- Argyle Shore Provincial Park
- Basin Head Provincial Park
- Belmont Provincial Park
- Bloomfield Provincial Park
- Bonshaw Provincial Park
- Brookvale Provincial Ski Park
- Brudenell River Provincial Park
- Cabot Beach Provincial Park
- Cedar Dunes Provincial Park
- Chelton Beach Provincial Park
- Confederation Trail
- Green Park Provincial Park
- Jacques Cartier Provincial Park
- Kings Castle Provincial Park
- Mill River Park
- Mill River Fun Park
- Northumberland Provincial Park
- Panmure Island Provincial Park
- Pinette Provincial Park
- Red Point Provincial Park
- Sally's Beach Provincial Park
- Strathgartney Provincial Park
- Union Corner Provincial Park
- Wood Island Provincial Park
When Prince Edward Island's railway was abandoned in 1989 Islanders were quick to notice a unique opportunity. The idea of a tip-to-tip shared use walking and cycling trail in the summer and a snowmobile trail in the winter was born. With beautiful rolling hill scenery, quaint villages and broad bay seascapes, the Confederation Trail is Prince Edward Island's portion of the Trans Canada Trail.
The 435 kilometers of rolled stone dust trail has gentle gradients which never exceed 2% (up or down). This Island wide exploration corridor is ideal for visitors of all fitness levels. The Main Trail starts in Tignish at kilometer 0 and ends in Elmira at kilometer 273. Branch trails extend into the heart of Charlottetown and to the waterside communities of Souris, Georgetown, Montague, Wood Islands, Murray River and Murray Harbour, plus the link to the Confederation Bridge in Borden-Carleton. Without any real wilderness in PEI, frequent villages along the Trail offer cyclist and hiker's a convenient selection of accommodations, food and services.
The Confederation Trail is a geocaching hotspot with over 1600 geocache sites along the route. Also, PEI's 110 kilometer portion of the International Appalachian Trail begins in Borden-Carleton, after hiker's are shuttled across the Confederation Bridge they mainly hike on the Confederation Trail until its exit point at the Wood Islands ferry terminal. Prince Edward Island is rich in picturesque scenery, cultural and musical talent, culinary delights and Canadian heritage. This wonderful piece of Canada has countless adventures to offer and is best explored by bicycle or foot along the Confederation Trail.
Confederation Trail Map
For a more detailed map of the Confederation Trail, download our PDF.
Day 1 - Tignish to O'Leary (45 km easy to moderate)
Day 2 - O'Leary to Wellington (45 km easy to moderate)
Day 3 - Wellington to Hunter River (65 km moderate to hard)
Branch Trail - Emerald to Borden-Carleton (18 km easy)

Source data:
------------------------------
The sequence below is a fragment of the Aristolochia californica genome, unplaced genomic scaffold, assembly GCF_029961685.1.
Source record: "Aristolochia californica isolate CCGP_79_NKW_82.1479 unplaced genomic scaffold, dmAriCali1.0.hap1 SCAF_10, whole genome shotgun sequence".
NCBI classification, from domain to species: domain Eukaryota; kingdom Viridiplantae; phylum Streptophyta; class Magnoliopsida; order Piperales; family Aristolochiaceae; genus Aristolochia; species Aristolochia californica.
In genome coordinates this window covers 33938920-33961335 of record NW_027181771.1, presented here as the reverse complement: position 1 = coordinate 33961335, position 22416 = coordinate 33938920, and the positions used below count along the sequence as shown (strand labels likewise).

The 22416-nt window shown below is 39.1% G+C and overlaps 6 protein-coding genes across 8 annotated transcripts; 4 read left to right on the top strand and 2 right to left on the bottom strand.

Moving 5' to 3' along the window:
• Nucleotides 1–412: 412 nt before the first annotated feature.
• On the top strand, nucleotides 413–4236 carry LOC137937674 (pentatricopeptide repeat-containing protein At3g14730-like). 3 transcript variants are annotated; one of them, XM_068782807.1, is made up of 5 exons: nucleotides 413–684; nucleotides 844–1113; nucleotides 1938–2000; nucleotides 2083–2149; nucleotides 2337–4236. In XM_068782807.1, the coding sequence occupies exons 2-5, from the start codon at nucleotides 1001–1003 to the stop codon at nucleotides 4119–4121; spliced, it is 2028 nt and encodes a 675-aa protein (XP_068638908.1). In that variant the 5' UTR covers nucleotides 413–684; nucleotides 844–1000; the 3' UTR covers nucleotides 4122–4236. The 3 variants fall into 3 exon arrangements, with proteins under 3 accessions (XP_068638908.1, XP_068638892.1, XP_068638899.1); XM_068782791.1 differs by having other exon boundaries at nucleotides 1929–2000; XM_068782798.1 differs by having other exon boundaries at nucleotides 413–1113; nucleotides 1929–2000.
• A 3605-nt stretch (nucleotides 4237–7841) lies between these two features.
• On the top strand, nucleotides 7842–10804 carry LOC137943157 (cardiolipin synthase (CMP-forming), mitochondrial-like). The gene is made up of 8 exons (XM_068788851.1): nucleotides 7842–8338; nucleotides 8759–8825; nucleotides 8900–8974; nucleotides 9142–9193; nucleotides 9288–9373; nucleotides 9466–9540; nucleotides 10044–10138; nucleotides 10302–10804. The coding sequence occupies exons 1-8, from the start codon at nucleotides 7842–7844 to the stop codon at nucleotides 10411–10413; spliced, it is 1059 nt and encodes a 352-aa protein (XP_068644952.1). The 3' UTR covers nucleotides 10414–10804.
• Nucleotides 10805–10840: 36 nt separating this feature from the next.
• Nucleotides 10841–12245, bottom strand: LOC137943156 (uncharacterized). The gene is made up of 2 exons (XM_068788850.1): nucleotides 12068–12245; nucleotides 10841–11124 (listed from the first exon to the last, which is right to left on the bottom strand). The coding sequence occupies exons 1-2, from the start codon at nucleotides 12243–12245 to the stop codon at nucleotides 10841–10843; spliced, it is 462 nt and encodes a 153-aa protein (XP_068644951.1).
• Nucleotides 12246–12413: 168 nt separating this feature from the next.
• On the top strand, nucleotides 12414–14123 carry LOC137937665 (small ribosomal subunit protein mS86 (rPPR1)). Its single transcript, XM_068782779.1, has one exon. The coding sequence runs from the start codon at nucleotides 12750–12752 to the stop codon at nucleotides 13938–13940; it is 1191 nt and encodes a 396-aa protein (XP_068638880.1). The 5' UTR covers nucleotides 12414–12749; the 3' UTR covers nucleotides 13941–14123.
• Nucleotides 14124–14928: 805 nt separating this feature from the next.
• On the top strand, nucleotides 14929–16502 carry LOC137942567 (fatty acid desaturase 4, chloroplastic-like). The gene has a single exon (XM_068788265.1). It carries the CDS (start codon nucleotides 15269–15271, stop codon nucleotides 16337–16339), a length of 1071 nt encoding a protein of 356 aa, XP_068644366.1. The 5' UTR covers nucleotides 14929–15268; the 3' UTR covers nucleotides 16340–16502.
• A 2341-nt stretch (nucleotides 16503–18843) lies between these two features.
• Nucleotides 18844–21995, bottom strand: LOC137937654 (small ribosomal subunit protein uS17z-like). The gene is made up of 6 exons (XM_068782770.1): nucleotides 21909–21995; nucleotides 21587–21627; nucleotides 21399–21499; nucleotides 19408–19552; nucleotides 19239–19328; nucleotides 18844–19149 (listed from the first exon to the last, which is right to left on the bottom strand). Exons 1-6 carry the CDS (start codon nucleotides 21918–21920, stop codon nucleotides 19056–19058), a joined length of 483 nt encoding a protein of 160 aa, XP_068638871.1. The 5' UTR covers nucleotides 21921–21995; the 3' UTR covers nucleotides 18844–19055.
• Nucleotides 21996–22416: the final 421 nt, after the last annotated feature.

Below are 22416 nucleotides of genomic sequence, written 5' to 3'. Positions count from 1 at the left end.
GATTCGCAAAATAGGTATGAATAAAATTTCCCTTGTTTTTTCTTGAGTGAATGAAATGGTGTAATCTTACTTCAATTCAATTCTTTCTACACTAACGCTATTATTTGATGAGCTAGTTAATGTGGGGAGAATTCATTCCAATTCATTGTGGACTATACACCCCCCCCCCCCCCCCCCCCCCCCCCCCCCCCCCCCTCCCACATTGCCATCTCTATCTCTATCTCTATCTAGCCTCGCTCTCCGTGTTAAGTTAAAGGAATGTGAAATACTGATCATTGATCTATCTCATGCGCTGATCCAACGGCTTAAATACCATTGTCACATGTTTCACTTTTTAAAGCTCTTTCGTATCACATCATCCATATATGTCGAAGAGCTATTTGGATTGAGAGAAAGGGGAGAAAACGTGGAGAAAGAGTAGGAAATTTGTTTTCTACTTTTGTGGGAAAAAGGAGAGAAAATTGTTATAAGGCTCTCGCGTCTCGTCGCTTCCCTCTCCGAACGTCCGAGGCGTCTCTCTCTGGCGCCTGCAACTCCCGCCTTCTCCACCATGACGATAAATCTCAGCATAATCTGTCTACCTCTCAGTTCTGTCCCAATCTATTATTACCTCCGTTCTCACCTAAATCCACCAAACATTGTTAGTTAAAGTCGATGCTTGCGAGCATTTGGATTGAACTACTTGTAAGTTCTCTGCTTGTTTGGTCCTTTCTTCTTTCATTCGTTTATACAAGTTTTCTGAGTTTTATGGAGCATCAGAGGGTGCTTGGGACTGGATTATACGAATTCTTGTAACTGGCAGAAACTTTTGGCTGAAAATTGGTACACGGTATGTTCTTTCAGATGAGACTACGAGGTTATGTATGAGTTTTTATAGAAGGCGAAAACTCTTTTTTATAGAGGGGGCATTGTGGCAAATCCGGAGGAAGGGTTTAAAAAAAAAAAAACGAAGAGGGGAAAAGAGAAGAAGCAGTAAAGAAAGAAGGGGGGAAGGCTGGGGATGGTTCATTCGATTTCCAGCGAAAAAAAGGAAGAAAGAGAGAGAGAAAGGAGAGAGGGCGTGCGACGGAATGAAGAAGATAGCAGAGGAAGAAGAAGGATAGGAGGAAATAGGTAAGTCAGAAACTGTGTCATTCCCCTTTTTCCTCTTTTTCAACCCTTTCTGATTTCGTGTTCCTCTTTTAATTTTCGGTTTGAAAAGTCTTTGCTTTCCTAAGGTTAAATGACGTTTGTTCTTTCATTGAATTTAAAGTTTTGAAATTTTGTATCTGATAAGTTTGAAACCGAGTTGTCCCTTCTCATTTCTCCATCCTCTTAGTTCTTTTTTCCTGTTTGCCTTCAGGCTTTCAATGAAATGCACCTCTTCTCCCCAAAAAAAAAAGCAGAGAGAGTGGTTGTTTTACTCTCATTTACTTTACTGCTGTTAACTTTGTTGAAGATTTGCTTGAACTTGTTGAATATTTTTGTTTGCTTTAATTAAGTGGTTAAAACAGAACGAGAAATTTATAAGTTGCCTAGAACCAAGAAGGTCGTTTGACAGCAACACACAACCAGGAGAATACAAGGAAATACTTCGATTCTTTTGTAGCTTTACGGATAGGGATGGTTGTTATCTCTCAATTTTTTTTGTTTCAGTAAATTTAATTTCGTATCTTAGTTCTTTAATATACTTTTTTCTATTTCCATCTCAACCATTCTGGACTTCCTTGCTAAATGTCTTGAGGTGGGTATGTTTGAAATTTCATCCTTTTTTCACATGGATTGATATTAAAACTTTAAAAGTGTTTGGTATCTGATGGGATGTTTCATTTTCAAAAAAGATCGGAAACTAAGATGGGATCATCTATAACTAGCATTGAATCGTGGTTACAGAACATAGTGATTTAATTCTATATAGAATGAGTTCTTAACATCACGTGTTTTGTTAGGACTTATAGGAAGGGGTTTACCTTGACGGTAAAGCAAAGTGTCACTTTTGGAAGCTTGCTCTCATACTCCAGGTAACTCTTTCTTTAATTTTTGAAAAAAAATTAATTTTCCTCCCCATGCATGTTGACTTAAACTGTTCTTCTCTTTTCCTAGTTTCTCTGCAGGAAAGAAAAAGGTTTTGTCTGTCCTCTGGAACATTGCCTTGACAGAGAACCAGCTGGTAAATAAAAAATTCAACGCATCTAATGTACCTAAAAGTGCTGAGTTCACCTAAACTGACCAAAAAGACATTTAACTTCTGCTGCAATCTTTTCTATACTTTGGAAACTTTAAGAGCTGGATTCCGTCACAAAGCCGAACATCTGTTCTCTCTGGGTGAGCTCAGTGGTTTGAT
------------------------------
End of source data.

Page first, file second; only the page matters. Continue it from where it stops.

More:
Day 4 - Hunter River to Morell (65 km moderate to hard)
Branch Trail - Royalty Junction to Charlottetown (9 km easy)
Branch Trail - Mt. Stewart to Georgetown (40 km moderate)
Branch Trail - Cardigan Junction to Montague (10 km easy)
Day 5 - Morell to Elmira (54 km moderate)
Branch Trail - New Harmony Junction to Souris (9 km easy)
Branch Trail - Charlottetown to Murray Harbour (80 km moderate)
How distances are marked along the Trail
The total length of the Confederation Trail is 435 km. The tip-to-tip Trail distances are marked from West to East, with Tignish being 0 km and Elmira 273 km. A number of Branch Trails off the main route lead to the coast and they are numbered from 0 km at the Junctions, increasing to the end of the Branch.
There are six Junctions: Emerald, Royalty, Mt. Stewart, New Harmony, Cardigan and Wood Islands North. The Murray Harbour Branch starts at 0 km at Joseph A. Ghiz Memorial Park in Charlottetown and terminates in Murray Harbour at 80 km.
Cycling Guide to PEI
The Confederation Trail Cycling Guide will help you plan your cycling vacation on the Confederation Trail. The guide includes accommodations which are part of the Cyclists Welcome Program. Participants of this program take the needs of cyclists into consideration and make their properties welcoming and easy for cyclists.
The first long section of trail completed runs between Tignish and Kensington. This 125-km stretch takes you from a beautifully restored stone railway station in Kensington to the Harbourfront Theatre in Summerside and onward to Wellington and the heart of PEI's Acadian community. From there the off-road route travels through farmlands and forests, and allows you to experience the warmth and history of communities such as Tyne Valley, O'Leary and Tignish.
Activity on the Confederation Trail is limited to walkers and hikers, wheelchairs, cyclists and runners in the summertime. During the winter months (December 1 – March 31), the PEI Snowmobile Association has exclusive rights to the Confederation Trail.